"Close-Up" and "The Traveler" DVD Movie Reviews

8/20/2010 Posted by Admin

Directed by Abbas Kiarostami, written by Abbas Kiarostami, 98 minutes, Unrated.

"The Traveler"
Directed by Abbas Kiarostami, written by Abbas Kiarostami, 74 minutes, Unrated

By our guest blogger, Aidan Thomas

Every film I see I get a curious feeling I’ve seen it before. Narrative structure and the stories filmmakers tell have (for the most part) become so homogenized that no matter what film you see, it feels like déjà vu. Judd Apatow and the Apatowesque films illustrate this perfectly. For the most part if you’ve seen one, you’ve seen them all. They have similar narrative arcs, preoccupations and senses of humor. It’s rare when one has the opportunity to watch something so entirely unique and fresh that it shocks you into submission and holds you captive for every minute. Abbas Kiarostami’s “Close-Up” is so brilliantly conceived and well made that it does just that.

Kiarostami’s film (recently released for the first time by Criterion Collection) seamlessly blends documentary footage and recreations as he tells the true story of Hossain Sabzian, a poor worker at a paper company who tries to pass himself off as a famous movie director. Sabzian’s story (a story that could only be told on film) is as intriguing as it is powerful. An avid film buff, Sabzian tries to pass himself off as Iranian director Mohsen Makhmalbaf as a means of gaining agency and power in an otherwise paralyzing existence. The film revolves around Sabzian’s trial, after the Ahankhah family discovers his deceit.

All of the primary characters in the film play themselves. It leads a real air of authenticity to the film and certainly adds to the suspense surrounding Sabzian’s trial. The trial footage is phenomenal and it’s impossible to not feel lucky that Kiarostami was allowed to film Sabzian in his element. Kiarostami, the judge, and even the Ahankah family give Sabzian the chance to tell his side of the story.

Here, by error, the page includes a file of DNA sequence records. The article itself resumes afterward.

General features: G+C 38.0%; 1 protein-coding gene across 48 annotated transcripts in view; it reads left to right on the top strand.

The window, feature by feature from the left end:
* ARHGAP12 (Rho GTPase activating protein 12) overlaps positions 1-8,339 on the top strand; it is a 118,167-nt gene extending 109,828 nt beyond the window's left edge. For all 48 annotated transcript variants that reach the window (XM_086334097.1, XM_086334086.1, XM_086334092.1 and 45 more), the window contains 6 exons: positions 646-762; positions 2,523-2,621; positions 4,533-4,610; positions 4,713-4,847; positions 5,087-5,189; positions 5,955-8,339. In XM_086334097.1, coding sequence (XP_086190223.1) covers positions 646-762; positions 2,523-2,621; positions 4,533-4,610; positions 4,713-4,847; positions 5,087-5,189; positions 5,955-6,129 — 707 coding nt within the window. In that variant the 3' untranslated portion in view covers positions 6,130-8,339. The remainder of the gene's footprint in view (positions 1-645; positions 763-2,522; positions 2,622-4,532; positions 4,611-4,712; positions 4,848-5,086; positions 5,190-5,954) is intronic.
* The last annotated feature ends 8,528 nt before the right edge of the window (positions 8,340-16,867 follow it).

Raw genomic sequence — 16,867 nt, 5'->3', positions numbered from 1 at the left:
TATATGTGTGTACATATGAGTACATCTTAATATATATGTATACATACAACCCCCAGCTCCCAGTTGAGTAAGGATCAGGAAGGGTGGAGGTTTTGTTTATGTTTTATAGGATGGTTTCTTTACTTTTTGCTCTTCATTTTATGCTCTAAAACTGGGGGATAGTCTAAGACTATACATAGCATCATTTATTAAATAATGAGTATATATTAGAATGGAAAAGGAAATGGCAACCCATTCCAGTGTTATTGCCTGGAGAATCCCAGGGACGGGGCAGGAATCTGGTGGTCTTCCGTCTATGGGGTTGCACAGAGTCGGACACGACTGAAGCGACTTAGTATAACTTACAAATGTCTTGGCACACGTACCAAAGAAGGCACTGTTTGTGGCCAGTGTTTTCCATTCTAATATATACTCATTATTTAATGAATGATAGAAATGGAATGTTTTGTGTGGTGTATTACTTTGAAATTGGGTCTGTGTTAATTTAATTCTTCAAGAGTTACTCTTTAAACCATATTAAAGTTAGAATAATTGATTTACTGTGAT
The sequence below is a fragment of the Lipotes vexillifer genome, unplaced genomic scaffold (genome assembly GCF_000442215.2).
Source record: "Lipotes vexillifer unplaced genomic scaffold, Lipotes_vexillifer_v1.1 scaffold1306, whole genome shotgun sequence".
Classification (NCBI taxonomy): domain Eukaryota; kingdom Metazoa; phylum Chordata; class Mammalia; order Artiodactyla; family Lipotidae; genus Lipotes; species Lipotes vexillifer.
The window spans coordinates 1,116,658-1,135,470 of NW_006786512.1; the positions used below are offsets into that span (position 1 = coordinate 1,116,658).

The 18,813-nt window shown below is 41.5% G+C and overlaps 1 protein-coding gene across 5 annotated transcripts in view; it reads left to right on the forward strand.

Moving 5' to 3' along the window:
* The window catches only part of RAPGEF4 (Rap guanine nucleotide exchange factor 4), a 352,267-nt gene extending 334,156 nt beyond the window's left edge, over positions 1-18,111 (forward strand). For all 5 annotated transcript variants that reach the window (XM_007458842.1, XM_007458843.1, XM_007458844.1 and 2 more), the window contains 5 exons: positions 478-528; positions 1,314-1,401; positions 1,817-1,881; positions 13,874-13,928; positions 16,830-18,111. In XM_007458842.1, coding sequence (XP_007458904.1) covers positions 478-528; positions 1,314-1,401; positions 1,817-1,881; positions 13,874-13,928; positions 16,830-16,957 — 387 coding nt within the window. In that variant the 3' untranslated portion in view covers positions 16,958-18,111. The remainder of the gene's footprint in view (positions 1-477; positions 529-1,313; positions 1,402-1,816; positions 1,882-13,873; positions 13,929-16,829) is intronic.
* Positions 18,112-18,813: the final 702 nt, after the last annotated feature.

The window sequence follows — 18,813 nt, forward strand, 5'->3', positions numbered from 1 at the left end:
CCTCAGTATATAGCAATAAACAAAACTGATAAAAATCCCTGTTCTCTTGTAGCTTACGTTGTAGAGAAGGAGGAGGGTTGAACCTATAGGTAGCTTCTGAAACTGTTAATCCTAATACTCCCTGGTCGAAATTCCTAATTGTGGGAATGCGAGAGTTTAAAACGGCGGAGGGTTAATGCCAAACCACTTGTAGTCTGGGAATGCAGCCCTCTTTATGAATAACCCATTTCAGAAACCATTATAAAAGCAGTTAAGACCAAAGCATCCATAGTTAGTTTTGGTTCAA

The film has more meta layers then its possible to count. While watching the film one gets sucked into the courtroom and becomes a jury member. It’s difficult to listen to Sabzian’s passion and eloquence and resist making judgements about his motives and intentions. Sabzian, in impersonating Makhmalbaf hoped to gain a voice in society. Kiarostami, in making this film has given Sabzian just that. Sabzian acts as himself in the movie, acts as himself as Makhmalbaf, and of course is present in the documentary footage from his trial. Kiarostami gives Sabzian the opportunity to tell his story on his terms as he sees fit and rarely has there ever been a more engaging, interesting, and provocative subject for a filmmaker. Sabzian is simultaneously confusing, heartwarming, lovable and soul crushing. Sabzian’s desire to tell his story is explicit and palpable and Kiarostami does a phenomenal job stepping back and allowing Sabzian to do so. In many ways Kiarostami’s film is a filmmakers film; a film that illustrates the transformative nature of filmmaking while simultaneously pushing the boundaries of what a film can be.

It’s important to note that the Criterion DVD also includes Kiarostami’s 1974 film “The Traveler.” The film, widely considered to be Kiarostami’s first feature film, is about a young boy who wants to go to Tehran to see a soccer game. It’s a wonderful film as well as a perfect complement to “Close-Up.” Sabzian cites it as the film that inspired him to pursue film (albeit in an inconventional way). At their best, films and filmmakers are capable of giving voices to those that have none. In that way, “Close-Up” and “The Traveler” represent film at its best.

Close-Up: A
The Traveler: B+

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